High Blood Pressure Specialist

Princeton Sports and Family Medicine, P.C.

Sports Medicine & Primary Care Practice located in Lawrenceville, NJ

Nearly 110 million Americans have high blood pressure, yet less than one-quarter of them have it under control. The team at Princeton Sports and Family Medicine, P.C. in Lawrenceville, New Jersey, uses evidence-based care to help you prevent and manage high blood pressure. It’s easier than you think to stay healthy and reduce your risk for stroke and heart attack, so call the office or click on the online appointment maker today.

High Blood Pressure Q & A

What is high blood pressure?

High blood pressure means that your blood pushes against your artery walls too forcefully. Medical professionals use a sphygmomanometer, a device that cuffs around your arm, to measure your blood pressure in two numbers. 

The first number, your systolic blood pressure, is the maximum amount of heart exertion during contractions (heartbeats). The second number, your diastolic blood pressure, is the level of pressure inside your arteries when your heart isn’t contracting. 

You can have high blood pressure for a long time without experiencing any symptoms. But, it’s often silently causing severe damage inside your body. Untreated high blood pressure can lead to stroke, heart attack, vision loss, heart failure, kidney failure, and eventually death. 

You can manage your blood pressure very effectively with help from the Princeton Sports and Family Medicine, P.C. team. 

What is a healthy blood pressure reading?

Everyone has unique health needs, so the Princeton Sports and Family Medicine, P.C. team can help you set a blood pressure goal appropriate for you.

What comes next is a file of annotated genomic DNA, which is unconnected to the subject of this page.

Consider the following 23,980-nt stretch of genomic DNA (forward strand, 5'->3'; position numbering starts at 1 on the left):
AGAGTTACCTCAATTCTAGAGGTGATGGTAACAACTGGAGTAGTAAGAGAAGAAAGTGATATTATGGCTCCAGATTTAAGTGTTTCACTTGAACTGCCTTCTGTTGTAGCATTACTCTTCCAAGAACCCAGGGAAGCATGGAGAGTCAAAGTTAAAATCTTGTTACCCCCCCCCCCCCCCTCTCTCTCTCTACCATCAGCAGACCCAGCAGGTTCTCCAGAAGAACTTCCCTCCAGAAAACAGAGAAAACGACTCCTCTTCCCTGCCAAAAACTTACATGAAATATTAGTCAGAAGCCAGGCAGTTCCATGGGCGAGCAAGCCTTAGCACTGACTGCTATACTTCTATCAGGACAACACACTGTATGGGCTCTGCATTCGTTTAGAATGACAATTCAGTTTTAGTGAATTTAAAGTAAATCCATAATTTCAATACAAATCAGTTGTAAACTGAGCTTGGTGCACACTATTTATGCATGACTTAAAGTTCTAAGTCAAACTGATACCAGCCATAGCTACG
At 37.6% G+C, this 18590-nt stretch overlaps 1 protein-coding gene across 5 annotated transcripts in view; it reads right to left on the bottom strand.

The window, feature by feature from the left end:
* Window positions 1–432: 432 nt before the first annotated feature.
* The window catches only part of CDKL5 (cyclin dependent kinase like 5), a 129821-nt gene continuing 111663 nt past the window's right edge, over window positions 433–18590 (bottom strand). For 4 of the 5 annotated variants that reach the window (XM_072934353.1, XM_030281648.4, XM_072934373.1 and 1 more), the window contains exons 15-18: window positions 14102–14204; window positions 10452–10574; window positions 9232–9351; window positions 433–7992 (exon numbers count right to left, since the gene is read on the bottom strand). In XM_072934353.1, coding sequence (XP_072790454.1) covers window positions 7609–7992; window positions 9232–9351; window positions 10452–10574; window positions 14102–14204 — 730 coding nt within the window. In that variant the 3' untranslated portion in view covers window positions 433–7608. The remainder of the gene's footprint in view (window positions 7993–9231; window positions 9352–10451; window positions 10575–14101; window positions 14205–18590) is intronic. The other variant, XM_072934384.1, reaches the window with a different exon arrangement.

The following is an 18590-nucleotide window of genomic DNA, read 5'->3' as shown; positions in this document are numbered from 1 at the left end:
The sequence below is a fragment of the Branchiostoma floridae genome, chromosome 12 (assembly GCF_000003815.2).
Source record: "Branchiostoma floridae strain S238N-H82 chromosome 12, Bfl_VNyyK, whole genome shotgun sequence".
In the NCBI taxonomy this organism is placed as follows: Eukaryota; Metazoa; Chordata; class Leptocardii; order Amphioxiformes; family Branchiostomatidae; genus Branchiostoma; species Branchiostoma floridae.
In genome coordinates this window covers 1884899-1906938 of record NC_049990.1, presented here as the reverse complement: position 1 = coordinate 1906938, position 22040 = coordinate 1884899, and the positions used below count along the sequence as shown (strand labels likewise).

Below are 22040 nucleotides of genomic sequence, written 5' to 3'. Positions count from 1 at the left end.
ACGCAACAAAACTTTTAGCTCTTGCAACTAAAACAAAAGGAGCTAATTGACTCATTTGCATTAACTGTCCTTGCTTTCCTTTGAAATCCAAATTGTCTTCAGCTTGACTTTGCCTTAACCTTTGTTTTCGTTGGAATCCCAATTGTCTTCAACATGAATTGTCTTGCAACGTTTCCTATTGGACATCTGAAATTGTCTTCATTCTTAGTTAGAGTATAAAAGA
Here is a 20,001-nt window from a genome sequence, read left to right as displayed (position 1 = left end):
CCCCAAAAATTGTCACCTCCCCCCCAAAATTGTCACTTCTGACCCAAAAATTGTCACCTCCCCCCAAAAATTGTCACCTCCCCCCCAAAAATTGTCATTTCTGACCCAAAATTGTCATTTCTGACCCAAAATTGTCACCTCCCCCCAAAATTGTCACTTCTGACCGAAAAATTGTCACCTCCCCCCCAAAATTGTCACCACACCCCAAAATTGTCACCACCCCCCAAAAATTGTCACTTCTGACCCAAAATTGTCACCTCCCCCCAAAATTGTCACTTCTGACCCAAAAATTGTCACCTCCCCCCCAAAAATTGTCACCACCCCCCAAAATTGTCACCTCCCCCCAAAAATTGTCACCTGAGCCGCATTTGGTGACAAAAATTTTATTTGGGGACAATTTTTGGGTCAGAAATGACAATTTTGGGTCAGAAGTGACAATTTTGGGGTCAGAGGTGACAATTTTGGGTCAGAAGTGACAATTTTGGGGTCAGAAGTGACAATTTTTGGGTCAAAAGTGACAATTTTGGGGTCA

In general, healthy blood pressure is less than 120/80 mm Hg, which means a systolic blood pressure lower than 120 and a diastolic blood pressure lower than 80. 

If your blood pressure is higher than that on at least two separate occasions, your medical provider may diagnose you with high blood pressure. Fortunately, there are many steps you can take to get healthy after a high blood pressure diagnosis. 

How can I lower my blood pressure?

The first step is making some changes in your diet, activity level, and other areas. This usually means:

  • Stopping smoking
  • Losing weight as needed
  • Establishing an exercise routine
  • Eating a heart-healthy diet
  • Reducing sodium consumption
  • Eliminating or reducing alcohol consumption
  • Reducing your stress exposure

Your medical providers may have other specific health recommendations as well. Often, significant changes to your habits can reduce your blood pressure without medication. For example, you could lower your blood pressure by 1 mm Hg for every 2.2 pounds you lose.

If your blood pressure isn’t low enough after lifestyle changes, your medical providers at Princeton Sports and Family Medicine, P.C. may prescribe medication to help. 

Even when taking medication daily, it’s important to continue your healthy habits to have the best chance at good health for a lifetime. 

For high blood pressure support, call the Princeton Sports and Family Medicine, P.C. team, or click on the online appointment tool.